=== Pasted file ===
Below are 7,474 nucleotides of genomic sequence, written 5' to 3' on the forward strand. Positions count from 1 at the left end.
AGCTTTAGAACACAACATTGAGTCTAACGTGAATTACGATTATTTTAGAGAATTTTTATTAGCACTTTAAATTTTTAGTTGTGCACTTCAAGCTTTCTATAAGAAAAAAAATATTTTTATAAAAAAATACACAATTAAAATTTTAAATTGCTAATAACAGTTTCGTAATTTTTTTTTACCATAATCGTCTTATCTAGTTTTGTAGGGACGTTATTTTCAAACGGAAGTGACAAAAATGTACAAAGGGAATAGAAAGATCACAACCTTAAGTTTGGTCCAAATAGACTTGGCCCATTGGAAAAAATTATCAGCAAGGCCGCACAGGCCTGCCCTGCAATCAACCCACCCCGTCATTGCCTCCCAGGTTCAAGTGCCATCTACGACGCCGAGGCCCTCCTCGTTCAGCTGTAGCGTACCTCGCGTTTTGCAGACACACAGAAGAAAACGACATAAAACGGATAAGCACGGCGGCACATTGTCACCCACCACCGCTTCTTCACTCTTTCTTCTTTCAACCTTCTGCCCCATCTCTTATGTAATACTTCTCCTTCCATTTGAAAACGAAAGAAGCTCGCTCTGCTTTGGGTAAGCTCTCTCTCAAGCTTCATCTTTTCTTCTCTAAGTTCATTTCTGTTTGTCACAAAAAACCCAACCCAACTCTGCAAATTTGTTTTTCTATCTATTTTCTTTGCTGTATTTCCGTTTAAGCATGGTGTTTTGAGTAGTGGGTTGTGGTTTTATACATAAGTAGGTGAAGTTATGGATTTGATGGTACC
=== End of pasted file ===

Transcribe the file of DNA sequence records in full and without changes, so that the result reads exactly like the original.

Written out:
Below are 7,474 nucleotides of genomic sequence, written 5' to 3' on the forward strand. Positions count from 1 at the left end.
AGCTTTAGAACACAACATTGAGTCTAACGTGAATTACGATTATTTTAGAGAATTTTTATTAGCACTTTAAATTTTTAGTTGTGCACTTCAAGCTTTCTATAAGAAAAAAAATATTTTTATAAAAAAATACACAATTAAAATTTTAAATTGCTAATAACAGTTTCGTAATTTTTTTTTACCATAATCGTCTTATCTAGTTTTGTAGGGACGTTATTTTCAAACGGAAGTGACAAAAATGTACAAAGGGAATAGAAAGATCACAACCTTAAGTTTGGTCCAAATAGACTTGGCCCATTGGAAAAAATTATCAGCAAGGCCGCACAGGCCTGCCCTGCAATCAACCCACCCCGTCATTGCCTCCCAGGTTCAAGTGCCATCTACGACGCCGAGGCCCTCCTCGTTCAGCTGTAGCGTACCTCGCGTTTTGCAGACACACAGAAGAAAACGACATAAAACGGATAAGCACGGCGGCACATTGTCACCCACCACCGCTTCTTCACTCTTTCTTCTTTCAACCTTCTGCCCCATCTCTTATGTAATACTTCTCCTTCCATTTGAAAACGAAAGAAGCTCGCTCTGCTTTGGGTAAGCTCTCTCTCAAGCTTCATCTTTTCTTCTCTAAGTTCATTTCTGTTTGTCACAAAAAACCCAACCCAACTCTGCAAATTTGTTTTTCTATCTATTTTCTTTGCTGTATTTCCGTTTAAGCATGGTGTTTTGAGTAGTGGGTTGTGGTTTTATACATAAGTAGGTGAAGTTATGGATTTGATGGTACC